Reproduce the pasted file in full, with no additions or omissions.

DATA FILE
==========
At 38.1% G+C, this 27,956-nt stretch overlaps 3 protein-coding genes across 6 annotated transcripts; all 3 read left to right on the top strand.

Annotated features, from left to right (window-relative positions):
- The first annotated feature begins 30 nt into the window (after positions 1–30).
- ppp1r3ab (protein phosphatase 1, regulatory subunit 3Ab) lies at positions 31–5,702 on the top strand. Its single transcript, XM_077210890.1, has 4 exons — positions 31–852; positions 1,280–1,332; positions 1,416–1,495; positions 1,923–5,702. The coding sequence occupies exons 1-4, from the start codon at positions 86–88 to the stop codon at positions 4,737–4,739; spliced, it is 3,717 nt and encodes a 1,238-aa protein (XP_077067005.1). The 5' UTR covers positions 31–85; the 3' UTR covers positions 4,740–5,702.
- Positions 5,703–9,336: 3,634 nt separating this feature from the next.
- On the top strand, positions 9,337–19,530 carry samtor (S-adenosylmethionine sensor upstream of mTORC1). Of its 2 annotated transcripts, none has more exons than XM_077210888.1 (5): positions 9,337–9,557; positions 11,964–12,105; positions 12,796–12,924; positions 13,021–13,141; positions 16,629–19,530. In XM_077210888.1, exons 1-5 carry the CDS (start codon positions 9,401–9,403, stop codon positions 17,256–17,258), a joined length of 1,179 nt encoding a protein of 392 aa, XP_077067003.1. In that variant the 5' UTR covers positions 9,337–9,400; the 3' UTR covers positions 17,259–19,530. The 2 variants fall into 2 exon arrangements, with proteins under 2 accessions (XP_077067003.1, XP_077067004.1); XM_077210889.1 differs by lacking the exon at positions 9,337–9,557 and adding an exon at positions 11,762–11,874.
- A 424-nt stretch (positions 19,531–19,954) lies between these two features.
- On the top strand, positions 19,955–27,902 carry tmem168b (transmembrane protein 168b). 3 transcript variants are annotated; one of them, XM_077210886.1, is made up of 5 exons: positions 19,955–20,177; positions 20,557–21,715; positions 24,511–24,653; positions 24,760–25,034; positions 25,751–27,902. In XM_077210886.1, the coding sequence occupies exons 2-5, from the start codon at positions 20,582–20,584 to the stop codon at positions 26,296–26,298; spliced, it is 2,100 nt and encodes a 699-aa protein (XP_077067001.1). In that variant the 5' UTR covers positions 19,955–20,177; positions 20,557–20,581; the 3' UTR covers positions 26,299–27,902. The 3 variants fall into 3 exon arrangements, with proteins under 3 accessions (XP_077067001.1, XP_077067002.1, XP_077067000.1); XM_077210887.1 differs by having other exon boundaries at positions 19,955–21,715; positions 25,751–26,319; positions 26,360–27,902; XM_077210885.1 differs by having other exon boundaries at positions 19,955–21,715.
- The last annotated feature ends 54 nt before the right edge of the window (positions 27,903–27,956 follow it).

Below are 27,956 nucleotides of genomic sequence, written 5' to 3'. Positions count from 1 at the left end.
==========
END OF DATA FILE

At 38.1% G+C, this 27,956-nt stretch overlaps 3 protein-coding genes across 6 annotated transcripts; all 3 read left to right on the top strand.

Annotated features, from left to right (window-relative positions):
- The first annotated feature begins 30 nt into the window (after positions 1–30).
- ppp1r3ab (protein phosphatase 1, regulatory subunit 3Ab) lies at positions 31–5,702 on the top strand. Its single transcript, XM_077210890.1, has 4 exons — positions 31–852; positions 1,280–1,332; positions 1,416–1,495; positions 1,923–5,702. The coding sequence occupies exons 1-4, from the start codon at positions 86–88 to the stop codon at positions 4,737–4,739; spliced, it is 3,717 nt and encodes a 1,238-aa protein (XP_077067005.1). The 5' UTR covers positions 31–85; the 3' UTR covers positions 4,740–5,702.
- Positions 5,703–9,336: 3,634 nt separating this feature from the next.
- On the top strand, positions 9,337–19,530 carry samtor (S-adenosylmethionine sensor upstream of mTORC1). Of its 2 annotated transcripts, none has more exons than XM_077210888.1 (5): positions 9,337–9,557; positions 11,964–12,105; positions 12,796–12,924; positions 13,021–13,141; positions 16,629–19,530. In XM_077210888.1, exons 1-5 carry the CDS (start codon positions 9,401–9,403, stop codon positions 17,256–17,258), a joined length of 1,179 nt encoding a protein of 392 aa, XP_077067003.1. In that variant the 5' UTR covers positions 9,337–9,400; the 3' UTR covers positions 17,259–19,530. The 2 variants fall into 2 exon arrangements, with proteins under 2 accessions (XP_077067003.1, XP_077067004.1); XM_077210889.1 differs by lacking the exon at positions 9,337–9,557 and adding an exon at positions 11,762–11,874.
- A 424-nt stretch (positions 19,531–19,954) lies between these two features.
- On the top strand, positions 19,955–27,902 carry tmem168b (transmembrane protein 168b). 3 transcript variants are annotated; one of them, XM_077210886.1, is made up of 5 exons: positions 19,955–20,177; positions 20,557–21,715; positions 24,511–24,653; positions 24,760–25,034; positions 25,751–27,902. In XM_077210886.1, the coding sequence occupies exons 2-5, from the start codon at positions 20,582–20,584 to the stop codon at positions 26,296–26,298; spliced, it is 2,100 nt and encodes a 699-aa protein (XP_077067001.1). In that variant the 5' UTR covers positions 19,955–20,177; positions 20,557–20,581; the 3' UTR covers positions 26,299–27,902. The 3 variants fall into 3 exon arrangements, with proteins under 3 accessions (XP_077067001.1, XP_077067002.1, XP_077067000.1); XM_077210887.1 differs by having other exon boundaries at positions 19,955–21,715; positions 25,751–26,319; positions 26,360–27,902; XM_077210885.1 differs by having other exon boundaries at positions 19,955–21,715.
- The last annotated feature ends 54 nt before the right edge of the window (positions 27,903–27,956 follow it).

Below are 27,956 nucleotides of genomic sequence, written 5' to 3'. Positions count from 1 at the left end.